Metabolic Crisis Induced by Antiepileptic Drugs in Patients with Mitochondrial Epilepsy : The Effect of Valproic Acid, Topiramate and Propofol on Mitochondrial Function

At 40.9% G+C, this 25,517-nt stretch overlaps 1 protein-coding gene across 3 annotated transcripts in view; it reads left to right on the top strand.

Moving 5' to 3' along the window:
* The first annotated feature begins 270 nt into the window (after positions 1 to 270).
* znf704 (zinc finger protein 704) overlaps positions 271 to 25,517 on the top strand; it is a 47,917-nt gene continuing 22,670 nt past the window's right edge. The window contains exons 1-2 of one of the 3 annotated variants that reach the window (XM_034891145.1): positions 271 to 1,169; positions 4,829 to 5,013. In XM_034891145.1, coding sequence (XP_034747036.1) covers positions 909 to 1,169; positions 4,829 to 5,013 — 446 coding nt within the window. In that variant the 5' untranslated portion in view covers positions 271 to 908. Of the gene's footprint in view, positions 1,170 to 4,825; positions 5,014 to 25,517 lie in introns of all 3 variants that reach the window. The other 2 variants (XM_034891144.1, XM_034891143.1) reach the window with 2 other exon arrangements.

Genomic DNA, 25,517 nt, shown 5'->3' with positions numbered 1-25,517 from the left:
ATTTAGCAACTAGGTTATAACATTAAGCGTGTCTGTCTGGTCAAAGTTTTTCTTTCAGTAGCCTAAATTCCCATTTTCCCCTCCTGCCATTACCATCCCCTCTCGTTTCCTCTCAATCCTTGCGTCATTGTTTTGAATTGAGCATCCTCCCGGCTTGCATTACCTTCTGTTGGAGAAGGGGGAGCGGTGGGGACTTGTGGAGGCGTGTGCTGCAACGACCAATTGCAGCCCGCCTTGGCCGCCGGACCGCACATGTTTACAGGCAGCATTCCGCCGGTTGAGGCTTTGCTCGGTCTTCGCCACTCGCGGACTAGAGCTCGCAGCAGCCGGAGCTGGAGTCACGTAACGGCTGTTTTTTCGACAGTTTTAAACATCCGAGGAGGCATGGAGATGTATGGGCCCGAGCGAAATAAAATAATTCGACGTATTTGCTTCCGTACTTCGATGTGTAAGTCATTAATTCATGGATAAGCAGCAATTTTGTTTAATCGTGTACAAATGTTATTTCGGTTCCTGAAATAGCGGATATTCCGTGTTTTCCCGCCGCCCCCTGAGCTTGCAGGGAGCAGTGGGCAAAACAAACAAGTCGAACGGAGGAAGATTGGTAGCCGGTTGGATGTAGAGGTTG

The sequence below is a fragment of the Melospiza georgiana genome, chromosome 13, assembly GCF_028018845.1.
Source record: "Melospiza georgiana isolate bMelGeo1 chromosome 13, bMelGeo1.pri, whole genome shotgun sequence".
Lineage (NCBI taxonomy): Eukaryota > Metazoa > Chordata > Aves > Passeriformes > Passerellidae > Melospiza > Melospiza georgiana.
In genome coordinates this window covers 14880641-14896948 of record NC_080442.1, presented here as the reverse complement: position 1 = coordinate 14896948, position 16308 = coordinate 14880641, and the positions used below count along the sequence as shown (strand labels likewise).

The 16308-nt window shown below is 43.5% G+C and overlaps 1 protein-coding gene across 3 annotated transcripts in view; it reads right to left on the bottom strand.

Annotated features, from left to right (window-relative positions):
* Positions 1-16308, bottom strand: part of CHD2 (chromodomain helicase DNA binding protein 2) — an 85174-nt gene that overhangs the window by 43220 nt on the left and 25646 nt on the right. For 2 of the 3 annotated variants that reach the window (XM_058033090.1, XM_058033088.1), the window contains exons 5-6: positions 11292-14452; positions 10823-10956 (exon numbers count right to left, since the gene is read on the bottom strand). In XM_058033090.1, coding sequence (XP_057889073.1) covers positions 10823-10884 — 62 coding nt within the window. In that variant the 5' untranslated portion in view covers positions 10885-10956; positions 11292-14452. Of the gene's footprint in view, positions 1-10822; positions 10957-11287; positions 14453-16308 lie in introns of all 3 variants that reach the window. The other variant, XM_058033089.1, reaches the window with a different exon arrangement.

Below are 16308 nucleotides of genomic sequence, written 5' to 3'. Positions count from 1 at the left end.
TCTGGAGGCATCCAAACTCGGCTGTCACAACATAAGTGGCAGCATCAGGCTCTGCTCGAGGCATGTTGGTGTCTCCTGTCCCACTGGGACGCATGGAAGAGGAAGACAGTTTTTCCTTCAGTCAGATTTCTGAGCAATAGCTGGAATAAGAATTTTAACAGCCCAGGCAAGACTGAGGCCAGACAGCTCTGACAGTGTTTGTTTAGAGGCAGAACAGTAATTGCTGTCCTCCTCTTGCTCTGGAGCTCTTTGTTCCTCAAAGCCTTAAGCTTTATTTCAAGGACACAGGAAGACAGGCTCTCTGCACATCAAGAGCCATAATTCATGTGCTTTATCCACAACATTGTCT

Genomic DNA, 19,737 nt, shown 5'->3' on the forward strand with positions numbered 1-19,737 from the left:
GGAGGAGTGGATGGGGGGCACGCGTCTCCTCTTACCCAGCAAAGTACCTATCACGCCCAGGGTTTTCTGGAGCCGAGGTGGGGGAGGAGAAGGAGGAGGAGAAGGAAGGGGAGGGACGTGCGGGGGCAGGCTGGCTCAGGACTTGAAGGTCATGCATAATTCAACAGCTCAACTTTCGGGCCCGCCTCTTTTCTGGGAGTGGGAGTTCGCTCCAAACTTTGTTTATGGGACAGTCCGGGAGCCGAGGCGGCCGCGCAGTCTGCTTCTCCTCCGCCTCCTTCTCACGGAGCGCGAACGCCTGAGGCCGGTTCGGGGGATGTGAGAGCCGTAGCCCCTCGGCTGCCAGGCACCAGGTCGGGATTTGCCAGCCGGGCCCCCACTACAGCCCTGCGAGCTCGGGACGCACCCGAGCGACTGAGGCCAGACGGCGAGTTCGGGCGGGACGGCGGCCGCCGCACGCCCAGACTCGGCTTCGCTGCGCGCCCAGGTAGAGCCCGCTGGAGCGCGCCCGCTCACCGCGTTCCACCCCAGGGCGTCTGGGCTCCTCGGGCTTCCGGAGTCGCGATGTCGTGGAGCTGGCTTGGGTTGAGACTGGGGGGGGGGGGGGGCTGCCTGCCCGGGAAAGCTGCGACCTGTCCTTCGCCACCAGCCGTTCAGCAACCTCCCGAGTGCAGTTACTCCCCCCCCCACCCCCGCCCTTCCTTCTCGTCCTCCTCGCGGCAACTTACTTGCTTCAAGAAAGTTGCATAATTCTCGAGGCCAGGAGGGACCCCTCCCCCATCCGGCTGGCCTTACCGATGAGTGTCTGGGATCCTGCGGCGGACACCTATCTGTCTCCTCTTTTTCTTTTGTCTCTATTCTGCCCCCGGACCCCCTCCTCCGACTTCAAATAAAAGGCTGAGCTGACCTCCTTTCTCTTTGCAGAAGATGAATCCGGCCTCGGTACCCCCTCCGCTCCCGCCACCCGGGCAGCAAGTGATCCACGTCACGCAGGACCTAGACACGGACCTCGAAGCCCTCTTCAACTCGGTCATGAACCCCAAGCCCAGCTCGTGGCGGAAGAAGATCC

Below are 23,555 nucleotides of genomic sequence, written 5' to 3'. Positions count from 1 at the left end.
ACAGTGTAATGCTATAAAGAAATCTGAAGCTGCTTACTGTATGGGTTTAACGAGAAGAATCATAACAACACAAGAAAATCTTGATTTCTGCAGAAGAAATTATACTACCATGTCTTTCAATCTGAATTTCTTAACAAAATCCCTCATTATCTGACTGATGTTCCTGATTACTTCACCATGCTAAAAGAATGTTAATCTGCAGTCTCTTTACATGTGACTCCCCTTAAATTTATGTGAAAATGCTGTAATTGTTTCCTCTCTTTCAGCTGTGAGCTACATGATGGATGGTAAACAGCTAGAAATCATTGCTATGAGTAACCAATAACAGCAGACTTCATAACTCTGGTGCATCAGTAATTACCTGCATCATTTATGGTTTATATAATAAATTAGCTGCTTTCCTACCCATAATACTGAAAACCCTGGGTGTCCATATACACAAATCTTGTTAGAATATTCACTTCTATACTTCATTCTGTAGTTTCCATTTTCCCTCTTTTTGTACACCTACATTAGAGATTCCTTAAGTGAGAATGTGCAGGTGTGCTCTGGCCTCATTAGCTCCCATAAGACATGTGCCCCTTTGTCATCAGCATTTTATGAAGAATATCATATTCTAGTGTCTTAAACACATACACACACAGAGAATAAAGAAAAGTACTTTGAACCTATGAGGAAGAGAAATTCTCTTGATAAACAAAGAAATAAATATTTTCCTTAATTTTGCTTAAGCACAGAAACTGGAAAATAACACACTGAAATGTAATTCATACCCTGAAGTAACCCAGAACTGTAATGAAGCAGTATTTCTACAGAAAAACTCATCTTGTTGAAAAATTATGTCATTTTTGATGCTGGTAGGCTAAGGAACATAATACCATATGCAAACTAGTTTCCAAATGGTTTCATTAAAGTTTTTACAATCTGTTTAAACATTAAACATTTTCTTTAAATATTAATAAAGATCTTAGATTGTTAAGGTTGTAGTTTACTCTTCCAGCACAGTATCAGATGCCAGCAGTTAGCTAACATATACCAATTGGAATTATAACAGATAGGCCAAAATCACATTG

Abstract: Mitochondria are important cytosolic organelles present in nearly all eukaryotic cells. The main function of mitochondria are to generate the vast majority of ATP through the process of oxidative phosphorylation. Mitochondria have key roles regarding other systems in the body as well, such as regulation of apoptosis, calcium homeostasis, reactive oxygen production etc. Mitochondrial diseases are caused by impaired mitochondrial function, originating from mutations in either the mitochondrial DNA or the nuclear DNA. Epilepsy is a common symptom of mitochondrial disease, especially in children. The pathophysiology behind mitochondrial epilepsy is primarily based on ATP deficit, leading to a negative effect on a range of different nervous system related functions that in the end leads to seizures. The study aimed to investigate the effect on mitochondrial respiration of two commonly used antiepileptic drugs, namely valproic acid and Topiramate, and the anesthesic drug propofol, commonly used in case of refractory status epilepticus. The three drugs were titrated in different concentrations in a high-resolution respirometer from Oroboros Instruments (n=6). Propofol seemed especially inhibiting of mitochondrial function, and both propofol and topiramate had a significant decrease in mitochondrial respiration within the clinical concentrations. The result of the study supported research stating that propofol should be used with caution in patients with a mitochondrial disease, but further research should be done regarding all three drugs in order to draw definite conclusions.
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